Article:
With the closing of SILENT, Doma has still managed to expand his audience outside Rick Owens fans through incorporating pieces that would have been in the diffusion line into the mainline collections. For example, in his F/W 17 collection, Doma included plain t-shirts similar to the ones made by SILENT and more obscure tees, allowing his minimal pieces to merge with his more elaborate ones. Through this, Doma has gathered audiences interested in gothic minimalism to further experiment with his more eccentric and drapey mainline clothing. In addition, Doma managed to cut costs of running the bridge line while unifying his brand as a whole. Doma’s experimentation with SILENT and its aftermath serve as a lesson about diffusion lines: they must remain honest to the brand’s artistic philosophies.

 

Rick Owens – DRKSHDW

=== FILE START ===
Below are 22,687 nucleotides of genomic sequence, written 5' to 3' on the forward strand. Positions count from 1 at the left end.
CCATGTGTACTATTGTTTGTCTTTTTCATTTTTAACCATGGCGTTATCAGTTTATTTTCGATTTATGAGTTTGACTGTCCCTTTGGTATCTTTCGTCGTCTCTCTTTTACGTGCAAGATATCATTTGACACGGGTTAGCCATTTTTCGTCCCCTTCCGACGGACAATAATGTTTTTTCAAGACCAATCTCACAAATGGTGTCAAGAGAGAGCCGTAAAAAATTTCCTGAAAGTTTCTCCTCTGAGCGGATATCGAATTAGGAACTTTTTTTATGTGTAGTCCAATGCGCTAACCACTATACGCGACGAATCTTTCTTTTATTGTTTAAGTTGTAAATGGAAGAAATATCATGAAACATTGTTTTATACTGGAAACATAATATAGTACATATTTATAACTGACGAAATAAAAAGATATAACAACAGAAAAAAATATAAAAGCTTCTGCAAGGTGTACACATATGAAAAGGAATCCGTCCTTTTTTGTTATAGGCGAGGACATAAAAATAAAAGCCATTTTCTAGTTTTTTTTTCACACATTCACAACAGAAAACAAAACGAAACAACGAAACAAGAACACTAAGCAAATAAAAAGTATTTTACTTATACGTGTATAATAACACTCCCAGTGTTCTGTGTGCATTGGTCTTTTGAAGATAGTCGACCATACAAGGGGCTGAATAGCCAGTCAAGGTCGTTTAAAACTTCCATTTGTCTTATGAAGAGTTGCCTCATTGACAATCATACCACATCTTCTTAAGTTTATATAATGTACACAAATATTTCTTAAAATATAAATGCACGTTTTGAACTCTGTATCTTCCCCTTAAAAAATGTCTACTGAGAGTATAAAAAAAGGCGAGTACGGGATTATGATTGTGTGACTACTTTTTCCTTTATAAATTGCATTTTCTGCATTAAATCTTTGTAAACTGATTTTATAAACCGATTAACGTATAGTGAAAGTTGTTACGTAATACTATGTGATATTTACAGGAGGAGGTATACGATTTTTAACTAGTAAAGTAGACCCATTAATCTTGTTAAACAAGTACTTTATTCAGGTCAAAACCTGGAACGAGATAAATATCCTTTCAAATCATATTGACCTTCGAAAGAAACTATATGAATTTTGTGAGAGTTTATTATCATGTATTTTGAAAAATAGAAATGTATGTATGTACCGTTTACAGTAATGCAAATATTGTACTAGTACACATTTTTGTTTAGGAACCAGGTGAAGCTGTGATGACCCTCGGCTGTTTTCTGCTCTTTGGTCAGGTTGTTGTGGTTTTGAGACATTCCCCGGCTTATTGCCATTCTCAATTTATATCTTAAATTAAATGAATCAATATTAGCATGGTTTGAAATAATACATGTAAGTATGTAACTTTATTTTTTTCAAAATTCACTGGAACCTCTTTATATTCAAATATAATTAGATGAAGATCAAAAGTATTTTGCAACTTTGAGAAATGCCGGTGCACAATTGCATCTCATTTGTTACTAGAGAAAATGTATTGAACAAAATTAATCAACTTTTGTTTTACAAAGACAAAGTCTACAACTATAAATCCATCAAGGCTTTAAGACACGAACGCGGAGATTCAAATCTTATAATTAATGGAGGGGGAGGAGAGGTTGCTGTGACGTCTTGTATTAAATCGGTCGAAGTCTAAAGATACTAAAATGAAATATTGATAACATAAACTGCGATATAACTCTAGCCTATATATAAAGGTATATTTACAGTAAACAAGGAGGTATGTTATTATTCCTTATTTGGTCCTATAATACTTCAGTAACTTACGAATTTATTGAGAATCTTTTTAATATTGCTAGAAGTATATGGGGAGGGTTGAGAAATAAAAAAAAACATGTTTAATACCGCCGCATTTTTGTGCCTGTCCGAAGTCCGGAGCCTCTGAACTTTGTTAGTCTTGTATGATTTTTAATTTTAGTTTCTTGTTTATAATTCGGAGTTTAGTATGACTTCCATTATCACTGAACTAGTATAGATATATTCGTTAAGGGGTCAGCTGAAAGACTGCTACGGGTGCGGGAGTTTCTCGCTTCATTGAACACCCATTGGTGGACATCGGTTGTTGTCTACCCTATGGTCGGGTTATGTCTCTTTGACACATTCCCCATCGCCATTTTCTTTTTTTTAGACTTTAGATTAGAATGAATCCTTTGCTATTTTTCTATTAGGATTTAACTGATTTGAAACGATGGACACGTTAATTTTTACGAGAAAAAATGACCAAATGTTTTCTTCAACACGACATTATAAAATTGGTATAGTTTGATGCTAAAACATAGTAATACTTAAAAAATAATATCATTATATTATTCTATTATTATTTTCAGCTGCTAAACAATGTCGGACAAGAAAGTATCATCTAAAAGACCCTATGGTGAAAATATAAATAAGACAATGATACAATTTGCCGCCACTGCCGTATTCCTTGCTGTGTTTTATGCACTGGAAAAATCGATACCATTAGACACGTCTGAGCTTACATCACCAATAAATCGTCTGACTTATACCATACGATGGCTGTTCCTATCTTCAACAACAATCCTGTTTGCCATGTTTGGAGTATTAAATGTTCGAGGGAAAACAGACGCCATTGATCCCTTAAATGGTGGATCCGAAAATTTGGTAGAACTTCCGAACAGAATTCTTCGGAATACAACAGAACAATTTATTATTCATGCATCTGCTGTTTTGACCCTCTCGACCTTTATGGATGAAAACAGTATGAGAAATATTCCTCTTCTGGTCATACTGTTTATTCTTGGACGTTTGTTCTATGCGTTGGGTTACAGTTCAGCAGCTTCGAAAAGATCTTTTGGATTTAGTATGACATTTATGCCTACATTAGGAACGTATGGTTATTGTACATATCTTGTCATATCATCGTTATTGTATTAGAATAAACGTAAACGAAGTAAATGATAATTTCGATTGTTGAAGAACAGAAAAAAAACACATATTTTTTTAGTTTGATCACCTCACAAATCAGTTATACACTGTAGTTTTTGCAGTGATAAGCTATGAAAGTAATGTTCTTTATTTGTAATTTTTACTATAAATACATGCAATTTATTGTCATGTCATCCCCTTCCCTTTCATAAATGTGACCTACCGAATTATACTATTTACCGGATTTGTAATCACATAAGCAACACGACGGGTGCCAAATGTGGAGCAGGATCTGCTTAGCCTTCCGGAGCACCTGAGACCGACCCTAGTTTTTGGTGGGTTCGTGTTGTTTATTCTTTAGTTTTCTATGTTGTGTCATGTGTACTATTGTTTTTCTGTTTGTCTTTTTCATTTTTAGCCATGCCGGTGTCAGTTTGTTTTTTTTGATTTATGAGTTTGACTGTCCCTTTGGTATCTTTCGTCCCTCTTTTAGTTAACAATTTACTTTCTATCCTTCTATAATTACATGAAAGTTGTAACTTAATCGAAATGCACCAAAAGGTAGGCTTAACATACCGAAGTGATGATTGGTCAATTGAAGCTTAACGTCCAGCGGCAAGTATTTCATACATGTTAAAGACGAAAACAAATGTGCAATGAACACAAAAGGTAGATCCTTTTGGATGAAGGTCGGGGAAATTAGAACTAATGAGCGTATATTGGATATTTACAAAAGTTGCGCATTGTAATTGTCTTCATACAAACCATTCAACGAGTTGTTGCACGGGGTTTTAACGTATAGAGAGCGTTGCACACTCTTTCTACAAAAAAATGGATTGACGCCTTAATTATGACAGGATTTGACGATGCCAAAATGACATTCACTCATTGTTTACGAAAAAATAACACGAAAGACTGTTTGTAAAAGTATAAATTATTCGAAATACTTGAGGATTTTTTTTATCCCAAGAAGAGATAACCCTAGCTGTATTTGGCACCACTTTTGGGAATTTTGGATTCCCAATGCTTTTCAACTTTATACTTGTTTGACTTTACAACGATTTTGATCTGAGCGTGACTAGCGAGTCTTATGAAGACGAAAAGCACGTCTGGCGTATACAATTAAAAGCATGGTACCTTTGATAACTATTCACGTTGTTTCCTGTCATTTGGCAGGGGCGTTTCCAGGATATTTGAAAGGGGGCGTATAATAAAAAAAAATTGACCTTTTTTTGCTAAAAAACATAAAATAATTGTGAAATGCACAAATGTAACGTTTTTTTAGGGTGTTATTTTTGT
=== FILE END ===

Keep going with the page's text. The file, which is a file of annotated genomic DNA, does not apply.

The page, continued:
Rick Owens launched his namesake label in 1994. Owens spent the next few years producing clothes at his home in Los Angeles and selling them to local retailers - gaining popularity within LA’s underground fashion scene. In 2001, the Italian sales agency, EBA, invested in Owenscorp and he moved his production to Italy. Within the next few years, Owens gathered more celebrity features and held seasonal NYC fashion week shows. In 2005, Owens announced the launch of a separate women’s line, Rickowenslilies, and a men’s denim line, DRKSHDW. Over the next couple years, DRKSHDW developed a men’s and a women’s line, and became more of a diffusion line than a denim line. However, as opposed to most bridge lines, Owens has been the head designer of DRKSHDW since its foundation, and all DRKSHDW clothing is produced in the same Italian factory as the mainline garments.